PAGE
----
I too rise to take note of the answers but more particularly to take note of the questions. Here we are at a time when South Australia has the highest rate of unemployment in the nation and people are leaving jobs, and yet every question in question time from those opposite has gone to the issue of this royal commission.
No matter what Senator Gallagher says about apprehended bias, it does not change the fact that the royal commission is exposing is deep-seated corruption within the union movement. A number of things have been revealed during this royal commission about the bribes, the blackmail, the bullying and the criminal offences that, as a direct result of this royal commission, have seen union organisers arrested and charged with criminal offences. We have heard about the tight linkages between the union movement and members opposite. As a result of the royal commission we have seen Mr Shorten, as Leader of the Opposition, scramble to correct the record after eight years of hiding a $40,000 donation to his campaign. He has scrambled to correct the record before the light of transparency provided by this royal commission could be shone onto his circumstances. Those opposite are defending the indefensible not just because of that conduct but, more importantly, because of the things that are important to Australians—things like the economy and jobs for our citizens and our children. The union movement is now running a scare campaign against initiatives of this government around things like free trade agreements. This government has signed three free trade agreements that former governments, particularly the former Labor government, were never able to achieve, yet we have seen the Electrical Trade Union blatantly lying on TV about the impact on jobs of the free trade agreement. Anyone who watches TV at the moment will see the consistent ads coming up—always designed to tug at the heartstrings—of a dad talking to his son and saying how jobs will not be available because Tony Abbott did not choose him.
In hearings of the Joint Standing Committee on Treaties, officers from the Department of Foreign Affairs and Trade were questioned at length about this issue by Labor Party members of the committee. What became clear, in answer after answer after answer, was that that campaign by the unions is just wrong. It is inaccurate and they are peddling lies as a scare campaign because they see this as an opportunity to bolster the political stakes for the Labor Party heading into the next election. The department provided quite detailed explanations and it is very clear that China has been brought into line with most other countries in terms of how Australia deals with them. All workers who come in have to have the relevant qualifications, there has to be market testing, jobs have to be advertised and Australians have to get first choice. There are time limits for anyone who is brought in, and they have to be paid Australian wages and work under Australian conditions. All of the claims of the union movement are wrong. That is why it is so disappointing that the opposition would spend the whole of question time today debating the motivations of the commissioner rather than addressing the substance of the evidence which has emerged during the commission about the fact that the union movement—which now represents a very small percentage of the Australian workforce—is, for political reasons, actually undermining measures taken by this government to create jobs, grow our economy and provide our young people with a future.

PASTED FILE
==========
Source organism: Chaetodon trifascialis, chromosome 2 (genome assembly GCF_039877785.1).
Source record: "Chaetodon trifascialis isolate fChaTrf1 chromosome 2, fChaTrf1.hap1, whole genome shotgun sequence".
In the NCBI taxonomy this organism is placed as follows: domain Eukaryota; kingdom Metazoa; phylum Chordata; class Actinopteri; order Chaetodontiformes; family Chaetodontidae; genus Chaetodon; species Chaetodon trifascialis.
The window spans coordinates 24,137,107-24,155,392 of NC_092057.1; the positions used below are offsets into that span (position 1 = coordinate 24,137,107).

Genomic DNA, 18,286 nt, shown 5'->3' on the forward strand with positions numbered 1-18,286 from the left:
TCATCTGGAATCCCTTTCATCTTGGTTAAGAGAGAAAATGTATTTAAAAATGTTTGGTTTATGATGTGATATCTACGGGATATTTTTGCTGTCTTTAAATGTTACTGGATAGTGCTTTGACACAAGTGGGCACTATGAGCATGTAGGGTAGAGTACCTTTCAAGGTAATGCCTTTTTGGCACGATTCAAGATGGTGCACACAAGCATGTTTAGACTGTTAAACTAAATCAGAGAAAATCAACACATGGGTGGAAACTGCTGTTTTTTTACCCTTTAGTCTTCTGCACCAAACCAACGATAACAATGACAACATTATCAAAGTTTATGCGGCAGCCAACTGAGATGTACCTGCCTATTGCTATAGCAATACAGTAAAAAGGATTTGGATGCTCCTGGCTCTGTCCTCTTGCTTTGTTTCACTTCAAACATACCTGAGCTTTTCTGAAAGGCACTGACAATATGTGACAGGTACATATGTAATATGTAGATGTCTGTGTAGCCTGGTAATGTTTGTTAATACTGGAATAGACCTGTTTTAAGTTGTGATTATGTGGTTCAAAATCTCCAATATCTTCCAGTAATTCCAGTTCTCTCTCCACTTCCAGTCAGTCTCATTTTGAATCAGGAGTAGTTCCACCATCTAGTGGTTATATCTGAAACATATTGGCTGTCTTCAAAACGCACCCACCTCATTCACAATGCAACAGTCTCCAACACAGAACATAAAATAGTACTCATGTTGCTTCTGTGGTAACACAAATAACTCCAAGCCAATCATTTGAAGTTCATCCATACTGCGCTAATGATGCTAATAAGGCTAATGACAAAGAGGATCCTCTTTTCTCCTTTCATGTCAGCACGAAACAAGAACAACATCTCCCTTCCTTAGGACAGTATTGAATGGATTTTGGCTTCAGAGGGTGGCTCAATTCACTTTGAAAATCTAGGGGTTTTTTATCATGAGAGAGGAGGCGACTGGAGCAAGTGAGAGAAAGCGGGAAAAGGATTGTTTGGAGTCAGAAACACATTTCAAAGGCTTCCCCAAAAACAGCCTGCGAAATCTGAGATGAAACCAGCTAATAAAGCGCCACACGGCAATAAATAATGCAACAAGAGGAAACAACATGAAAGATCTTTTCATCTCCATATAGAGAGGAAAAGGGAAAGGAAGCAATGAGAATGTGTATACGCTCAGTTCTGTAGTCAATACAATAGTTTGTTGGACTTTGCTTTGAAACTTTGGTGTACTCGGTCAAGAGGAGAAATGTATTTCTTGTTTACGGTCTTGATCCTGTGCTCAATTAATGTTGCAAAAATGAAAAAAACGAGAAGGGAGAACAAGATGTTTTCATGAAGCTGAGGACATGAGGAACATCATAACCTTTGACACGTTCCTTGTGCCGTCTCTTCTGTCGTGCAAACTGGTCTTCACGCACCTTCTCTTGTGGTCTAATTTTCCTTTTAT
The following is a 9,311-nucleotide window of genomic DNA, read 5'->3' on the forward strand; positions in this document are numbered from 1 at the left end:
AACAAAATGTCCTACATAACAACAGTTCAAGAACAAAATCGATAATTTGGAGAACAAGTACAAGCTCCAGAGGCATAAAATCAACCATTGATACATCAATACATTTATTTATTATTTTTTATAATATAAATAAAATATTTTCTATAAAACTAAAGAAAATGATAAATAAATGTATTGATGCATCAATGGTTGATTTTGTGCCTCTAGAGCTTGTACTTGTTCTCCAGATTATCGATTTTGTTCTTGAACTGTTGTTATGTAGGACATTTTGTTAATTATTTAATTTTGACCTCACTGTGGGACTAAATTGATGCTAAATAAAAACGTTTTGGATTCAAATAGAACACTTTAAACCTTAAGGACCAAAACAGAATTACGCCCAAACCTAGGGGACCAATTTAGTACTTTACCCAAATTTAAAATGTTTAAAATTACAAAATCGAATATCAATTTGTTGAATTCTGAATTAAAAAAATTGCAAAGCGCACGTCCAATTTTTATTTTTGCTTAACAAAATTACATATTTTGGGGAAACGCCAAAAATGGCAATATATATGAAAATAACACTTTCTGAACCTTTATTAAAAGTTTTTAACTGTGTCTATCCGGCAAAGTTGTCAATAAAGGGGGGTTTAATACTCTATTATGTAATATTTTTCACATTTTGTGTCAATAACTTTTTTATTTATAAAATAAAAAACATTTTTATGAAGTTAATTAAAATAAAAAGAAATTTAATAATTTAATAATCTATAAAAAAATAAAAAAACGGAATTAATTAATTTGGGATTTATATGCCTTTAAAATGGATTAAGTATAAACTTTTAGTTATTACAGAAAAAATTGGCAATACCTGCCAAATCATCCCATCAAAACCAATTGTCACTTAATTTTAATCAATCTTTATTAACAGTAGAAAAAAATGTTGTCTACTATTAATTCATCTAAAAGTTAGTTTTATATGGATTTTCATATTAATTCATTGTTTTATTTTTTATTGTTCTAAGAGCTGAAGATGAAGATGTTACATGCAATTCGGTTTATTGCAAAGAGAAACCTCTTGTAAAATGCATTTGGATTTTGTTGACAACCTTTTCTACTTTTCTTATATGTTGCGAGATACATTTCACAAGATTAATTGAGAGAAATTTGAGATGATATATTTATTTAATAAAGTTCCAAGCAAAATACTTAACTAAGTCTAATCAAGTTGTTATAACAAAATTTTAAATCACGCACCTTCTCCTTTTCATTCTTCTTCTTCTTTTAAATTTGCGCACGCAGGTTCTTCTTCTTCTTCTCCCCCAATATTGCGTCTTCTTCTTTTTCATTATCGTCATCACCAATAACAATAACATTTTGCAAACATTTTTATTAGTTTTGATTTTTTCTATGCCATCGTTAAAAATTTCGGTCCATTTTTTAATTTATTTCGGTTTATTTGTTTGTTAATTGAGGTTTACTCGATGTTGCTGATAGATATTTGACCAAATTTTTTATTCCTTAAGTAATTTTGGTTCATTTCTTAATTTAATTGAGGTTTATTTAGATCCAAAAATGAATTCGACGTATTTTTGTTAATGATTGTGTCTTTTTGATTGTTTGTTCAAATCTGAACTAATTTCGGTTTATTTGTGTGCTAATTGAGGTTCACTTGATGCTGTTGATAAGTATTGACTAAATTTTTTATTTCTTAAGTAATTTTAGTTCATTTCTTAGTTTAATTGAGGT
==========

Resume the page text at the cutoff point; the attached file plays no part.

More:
If there is a failure of leadership, if there is a failure of judgement, surely it is in the focus of the opposition on short-term political expediency as opposed to calling their supporters—and I am the first to acknowledge that unions do have a place—to account for the corrupt activity, for the lies which are economic vandalism and for sabotaging the future of this nation.